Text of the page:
Attack on freedom: don’t make excuses for hypocrisy

America’s most wanted

On October 22, the Varsity published an Opinions story by Joshua J. Somer entitled “Attack on US: a war of values.”

“Ever since Islamic extremists carried out cowardly terrorist attacks on the United States everyone has been scrambling frantically for answers,” it began.

Somer’s answer was that the attacks represented a war of values that pitted American values like individualism, capitalism, democracy and freedom against the values of Islam.

“Those who hate America hate it because it is the embodiment of these values. They resent America’s power, envy America’s wealth, and detest America’s liberty.”

Varsity writer Andy Canivet butts heads with Somer’s argument.

Ever since the September 11 attack on the World Trade Centre, there has been ample speculation about why the attack happened. Why did it happen? Why America?

Apparently, it was because the America is the poster-child of Western Civilization, symbolizing the great Western values of democracy, capitalism, individualism, goodness, justice, liberty, and freedom. America is living proof of the success of the Western way of life, the pinnacle of greatness.

Now, there is no disputing that what took place on the eleventh of September was an act of complete and utter barbarism. There is never any justification, political, religious, or otherwise, for any murder, let alone the slaughter of thousands of people. But just because the perpetrators of this act embody the worst in humanity does not mean that as their enemies we embody the best. Ever since the attack, people have been going on at length, praising the nobility of Western values, yet all the while our most basic values of freedom and equality actually contradict each other.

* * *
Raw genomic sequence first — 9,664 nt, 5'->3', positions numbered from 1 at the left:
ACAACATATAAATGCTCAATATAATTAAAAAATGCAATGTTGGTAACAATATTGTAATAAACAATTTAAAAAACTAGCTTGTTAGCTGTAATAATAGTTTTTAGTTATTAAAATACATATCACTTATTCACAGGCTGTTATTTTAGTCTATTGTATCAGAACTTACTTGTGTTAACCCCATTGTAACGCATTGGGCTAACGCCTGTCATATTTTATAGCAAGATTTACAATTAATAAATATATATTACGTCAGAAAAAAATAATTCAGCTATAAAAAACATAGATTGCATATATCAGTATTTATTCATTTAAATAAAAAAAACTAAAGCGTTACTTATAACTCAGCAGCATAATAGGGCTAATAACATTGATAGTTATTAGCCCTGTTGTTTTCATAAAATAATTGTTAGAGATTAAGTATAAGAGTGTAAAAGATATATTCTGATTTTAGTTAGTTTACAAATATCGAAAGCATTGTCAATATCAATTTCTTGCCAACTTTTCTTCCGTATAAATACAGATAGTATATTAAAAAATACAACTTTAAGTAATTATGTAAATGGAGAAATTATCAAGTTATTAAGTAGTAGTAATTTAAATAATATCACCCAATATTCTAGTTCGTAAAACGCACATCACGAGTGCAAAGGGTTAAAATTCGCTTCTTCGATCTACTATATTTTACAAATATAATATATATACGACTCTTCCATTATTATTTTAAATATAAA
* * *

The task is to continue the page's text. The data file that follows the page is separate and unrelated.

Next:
In the west, we value personal liberty—freedom of opinion, and the freedom of people to choose their own path in life. Modern western culture is said to be founded upon the ideas of self-realization and self-determination. In order to work, these freedoms depend on a recognition of the value and equality of all people (except those who would blow up buildings).

That this fact is a fundamental part of western culture is evident in its inclusion in America’s Declaration of Independence: “We hold these truths to be self-evident, that all men are created equal, that they are endowed with certain inalienable rights…”

Unfortunately, we have other important freedoms in the West: capitalism and individualism. Capitalism is the freedom of the market, the freedom to pursue wealth unhindered by any other concern. Individualism is a misinterpretation of personal liberty, one that mistakes mindless self-centredness for caring cooperation of free individuals toward a common good.

Capitalism and individualism entail a hierarchy. In order to exist, they require competition between people, which in turn requires that some people have power over many others. When people are under the power of other people, they have lost their freedom. How free are most of us, really, when most adults in the west spend twelve hours a day working and fighting traffic just to support the families we rarely see?

The fact is that in our society, with all its supposed nobility, you are only as free as you are wealthy and powerful. What happened to “all are created equal?” A rigid, unquestioning defence of capitalism is not only blind, but smacks of “backward” values of faith, sacrifice, duty, and collectivism, if only to a society and not a god.

If we really value the freedom of the individual, then we must give up capitalism as a way of life. Further, we must extend our conception of the freedom and equality of all people to include everybody, everywhere on the planet, regardless of culture.

The obvious exception is those few people who seek to gain by harming others. But it should not matter how they cause their harm. They are wrong whether they crash planes into buildings, or destroy the local culture, economy, and ecology through globalization.

We ought to quit glorifying the “war on terror.” We should stop the terrorists, fine. They’re wrong. No-freakin’-duh.

Let’s lose the fanfare and have some dignity in this grim course of action we must take. What we really ought to do is take a good long look at ourselves, culturally and individually. Do we want to protect personal freedom? Or would we rather protect the freedom of the market to become a new form of feudalism?

Capitalism is itself a form of terror, and if we are truly at war with terror, then we must find a way to transform our society, and ourselves as individuals, so that Western culture can live up to the high ideals we claim it stands for.

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